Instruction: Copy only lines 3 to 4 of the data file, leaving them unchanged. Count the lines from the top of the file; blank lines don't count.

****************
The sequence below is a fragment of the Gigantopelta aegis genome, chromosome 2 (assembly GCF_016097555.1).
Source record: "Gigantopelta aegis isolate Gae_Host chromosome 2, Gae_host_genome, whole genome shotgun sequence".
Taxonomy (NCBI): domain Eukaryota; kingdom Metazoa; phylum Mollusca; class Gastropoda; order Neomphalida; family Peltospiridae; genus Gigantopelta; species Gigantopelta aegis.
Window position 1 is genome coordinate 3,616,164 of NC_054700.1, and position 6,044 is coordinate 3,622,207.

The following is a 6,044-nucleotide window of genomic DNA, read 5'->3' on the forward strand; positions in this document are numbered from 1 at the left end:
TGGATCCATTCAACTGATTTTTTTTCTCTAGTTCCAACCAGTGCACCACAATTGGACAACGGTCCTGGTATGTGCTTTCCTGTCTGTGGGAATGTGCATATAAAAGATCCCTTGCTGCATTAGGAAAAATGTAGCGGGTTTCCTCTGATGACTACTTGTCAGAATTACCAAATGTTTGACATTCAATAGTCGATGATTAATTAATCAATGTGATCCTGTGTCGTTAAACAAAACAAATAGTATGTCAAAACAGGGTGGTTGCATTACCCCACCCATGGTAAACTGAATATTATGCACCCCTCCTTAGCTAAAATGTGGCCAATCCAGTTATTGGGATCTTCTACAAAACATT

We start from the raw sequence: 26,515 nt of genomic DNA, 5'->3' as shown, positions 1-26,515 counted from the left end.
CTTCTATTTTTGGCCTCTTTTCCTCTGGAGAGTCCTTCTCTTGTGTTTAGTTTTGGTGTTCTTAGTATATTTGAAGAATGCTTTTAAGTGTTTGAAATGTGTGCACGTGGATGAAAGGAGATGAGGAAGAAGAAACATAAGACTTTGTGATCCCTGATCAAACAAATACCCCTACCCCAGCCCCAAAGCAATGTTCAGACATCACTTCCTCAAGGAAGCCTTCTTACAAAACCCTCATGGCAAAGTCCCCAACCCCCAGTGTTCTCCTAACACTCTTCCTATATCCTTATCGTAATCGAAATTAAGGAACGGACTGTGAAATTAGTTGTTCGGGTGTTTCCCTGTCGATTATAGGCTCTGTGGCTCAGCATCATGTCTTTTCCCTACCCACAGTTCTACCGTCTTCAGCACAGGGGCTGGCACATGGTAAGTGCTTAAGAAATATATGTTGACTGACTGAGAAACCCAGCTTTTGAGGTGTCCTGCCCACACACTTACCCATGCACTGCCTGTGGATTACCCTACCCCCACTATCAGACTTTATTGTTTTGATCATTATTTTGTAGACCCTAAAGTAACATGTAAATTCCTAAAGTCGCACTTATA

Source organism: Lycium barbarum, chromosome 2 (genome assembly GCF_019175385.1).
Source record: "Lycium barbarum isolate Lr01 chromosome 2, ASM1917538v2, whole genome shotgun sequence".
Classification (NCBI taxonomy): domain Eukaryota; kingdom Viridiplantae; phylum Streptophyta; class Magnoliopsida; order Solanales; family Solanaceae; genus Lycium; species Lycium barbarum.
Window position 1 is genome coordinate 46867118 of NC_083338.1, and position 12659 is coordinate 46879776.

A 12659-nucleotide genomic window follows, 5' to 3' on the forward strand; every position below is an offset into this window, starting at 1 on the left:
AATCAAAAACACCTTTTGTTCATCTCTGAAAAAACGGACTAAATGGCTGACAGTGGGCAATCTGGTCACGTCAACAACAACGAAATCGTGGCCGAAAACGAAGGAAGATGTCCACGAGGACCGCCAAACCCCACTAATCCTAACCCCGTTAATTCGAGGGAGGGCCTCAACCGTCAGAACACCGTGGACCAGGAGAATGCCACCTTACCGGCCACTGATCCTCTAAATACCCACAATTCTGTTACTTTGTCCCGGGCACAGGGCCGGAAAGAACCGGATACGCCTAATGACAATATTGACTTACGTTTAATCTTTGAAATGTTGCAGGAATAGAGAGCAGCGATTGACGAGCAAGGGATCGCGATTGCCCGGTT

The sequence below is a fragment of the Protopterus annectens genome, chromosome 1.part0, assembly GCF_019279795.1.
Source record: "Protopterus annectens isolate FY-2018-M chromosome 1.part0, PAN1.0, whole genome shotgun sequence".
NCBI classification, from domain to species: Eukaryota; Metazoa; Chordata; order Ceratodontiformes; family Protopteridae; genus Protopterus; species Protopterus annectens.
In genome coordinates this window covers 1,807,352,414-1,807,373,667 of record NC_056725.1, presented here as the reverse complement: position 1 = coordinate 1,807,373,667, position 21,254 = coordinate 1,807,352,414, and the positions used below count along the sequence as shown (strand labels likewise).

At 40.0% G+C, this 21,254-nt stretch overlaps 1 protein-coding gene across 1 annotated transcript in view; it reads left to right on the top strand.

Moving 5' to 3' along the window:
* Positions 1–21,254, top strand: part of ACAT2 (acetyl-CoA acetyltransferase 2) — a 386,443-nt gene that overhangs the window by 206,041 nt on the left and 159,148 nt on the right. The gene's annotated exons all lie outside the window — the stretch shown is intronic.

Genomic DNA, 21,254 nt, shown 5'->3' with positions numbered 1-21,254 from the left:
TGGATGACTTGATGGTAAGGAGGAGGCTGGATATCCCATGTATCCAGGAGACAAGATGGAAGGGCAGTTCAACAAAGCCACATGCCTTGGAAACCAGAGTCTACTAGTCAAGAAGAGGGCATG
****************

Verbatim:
Taxonomy (NCBI): domain Eukaryota; kingdom Metazoa; phylum Mollusca; class Gastropoda; order Neomphalida; family Peltospiridae; genus Gigantopelta; species Gigantopelta aegis.
Window position 1 is genome coordinate 3,616,164 of NC_054700.1, and position 6,044 is coordinate 3,622,207.